SAFA : Banyana Banyana undergo crucial eye tests in preparation for Rio
Banyana Banyana spent two days this week undergoing eye tests as part of preparation for the Olympics Games, which will be held in Rio de Janeiro, Brazil in August this year.
In between training at the Nike Football Training Centre in Pimville, Soweto, the South African Senior Women’s National Team made time to go to the Doornfontein campus of the University of Johannesburg for the tests.
SAFA Media sat down with head coach Vera Pauw to get an update of the camp and get an insight on the eye tests.
SAFA Media: How is camp going?
Vera Pauw: Camp is going very well. We are now into our fourth week of the programme in the New Year. We are taking it slowly now because if we go too fast the curve of improvement on fitness will go down in May/June whereas we want to take it to higher heights and reach our peak in August when the tournament starts.
SAFA Media: Camp takes a break on weekends, how crucial is that?
Vera Pauw: Breaks are very important because the players need to stay fresh, if you overload them then the fitness levels go down. If you don’t have your full concentration on an activity then you better not do it because you will not get anything out of it. The players go home on weekends to see their families, but most importantly to rest. By resting we don’t mean just sitting and doing nothing – so here’s how we have structured the break:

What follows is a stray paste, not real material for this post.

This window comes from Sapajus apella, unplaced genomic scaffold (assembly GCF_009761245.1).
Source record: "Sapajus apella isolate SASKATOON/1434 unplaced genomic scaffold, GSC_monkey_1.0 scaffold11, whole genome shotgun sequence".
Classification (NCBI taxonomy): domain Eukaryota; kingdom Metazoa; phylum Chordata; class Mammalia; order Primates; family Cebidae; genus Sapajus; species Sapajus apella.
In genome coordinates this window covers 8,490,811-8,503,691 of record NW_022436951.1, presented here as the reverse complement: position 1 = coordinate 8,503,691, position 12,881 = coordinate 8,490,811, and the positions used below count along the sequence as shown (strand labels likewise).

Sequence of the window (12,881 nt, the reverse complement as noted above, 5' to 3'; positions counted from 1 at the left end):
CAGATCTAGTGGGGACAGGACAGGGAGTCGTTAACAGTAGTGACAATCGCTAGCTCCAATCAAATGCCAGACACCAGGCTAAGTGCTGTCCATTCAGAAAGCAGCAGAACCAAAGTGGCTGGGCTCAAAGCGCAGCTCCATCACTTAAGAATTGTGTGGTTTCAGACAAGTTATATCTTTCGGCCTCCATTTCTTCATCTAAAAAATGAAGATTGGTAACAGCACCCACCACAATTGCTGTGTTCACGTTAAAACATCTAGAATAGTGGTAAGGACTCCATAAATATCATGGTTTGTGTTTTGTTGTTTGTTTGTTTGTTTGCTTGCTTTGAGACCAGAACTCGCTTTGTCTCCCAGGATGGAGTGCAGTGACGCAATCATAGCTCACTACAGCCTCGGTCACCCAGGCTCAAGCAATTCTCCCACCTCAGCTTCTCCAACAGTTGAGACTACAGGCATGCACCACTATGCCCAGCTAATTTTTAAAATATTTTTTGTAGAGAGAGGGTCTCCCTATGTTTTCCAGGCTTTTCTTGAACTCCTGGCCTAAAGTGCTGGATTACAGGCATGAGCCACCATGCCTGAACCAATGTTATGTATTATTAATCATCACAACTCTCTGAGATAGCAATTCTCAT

1. Friday afternoon they go home
2. Saturday they do the recovery training, they know the exercises they have to do. I know many will ask if they really do it, but I can confidently say yes because we are able to see when they come back
3. On Sunday they rest completely
4. On Monday they are back in camp
SAFA Media: This week eye tests were conducted on players. Why was that?
Vera Pauw: We were doing this from a football perspective, meaning we tested the eyesight as to how they use it on the field – how they see contrast; what their reaction time is to a situation on the field based on what they see; how they see depth – meaning can they see the ball coming quickly towards them, or can they react quicker when the opponent is getting close? Hopefully the tests will help us to create a training programme to get the peripheral vision a bit wider. We will develop the programme together with the University of Johannesburg. We are very curious about the results and if there is nothing to fix then we know that they are no problems in that regard.
SAFA Media: So these tests are crucial?
Vera Pauw: We have chosen to do this because usually scientists use teams for them (scientists) to get better in their approach, but not in this case. This time they focus on what the coach can do with the results. What they want to find out is how their science can help the performance of the individual based on what the coaches can do once they have the results.
SAFA Media: Such a test also helped you during your playing days, so it is nothing new?
Vera Pauw: I have done a sports test which was basic and not as advanced as this one, but it confirmed that I did not see depth well enough so I got contact lenses. This helped me instantly to see depth better. I was then able to deliver long passes with some accuracy, something I could not do before. So the feeling that I was able to improve on something after the tests took my game to another level.
Source : SAFA Media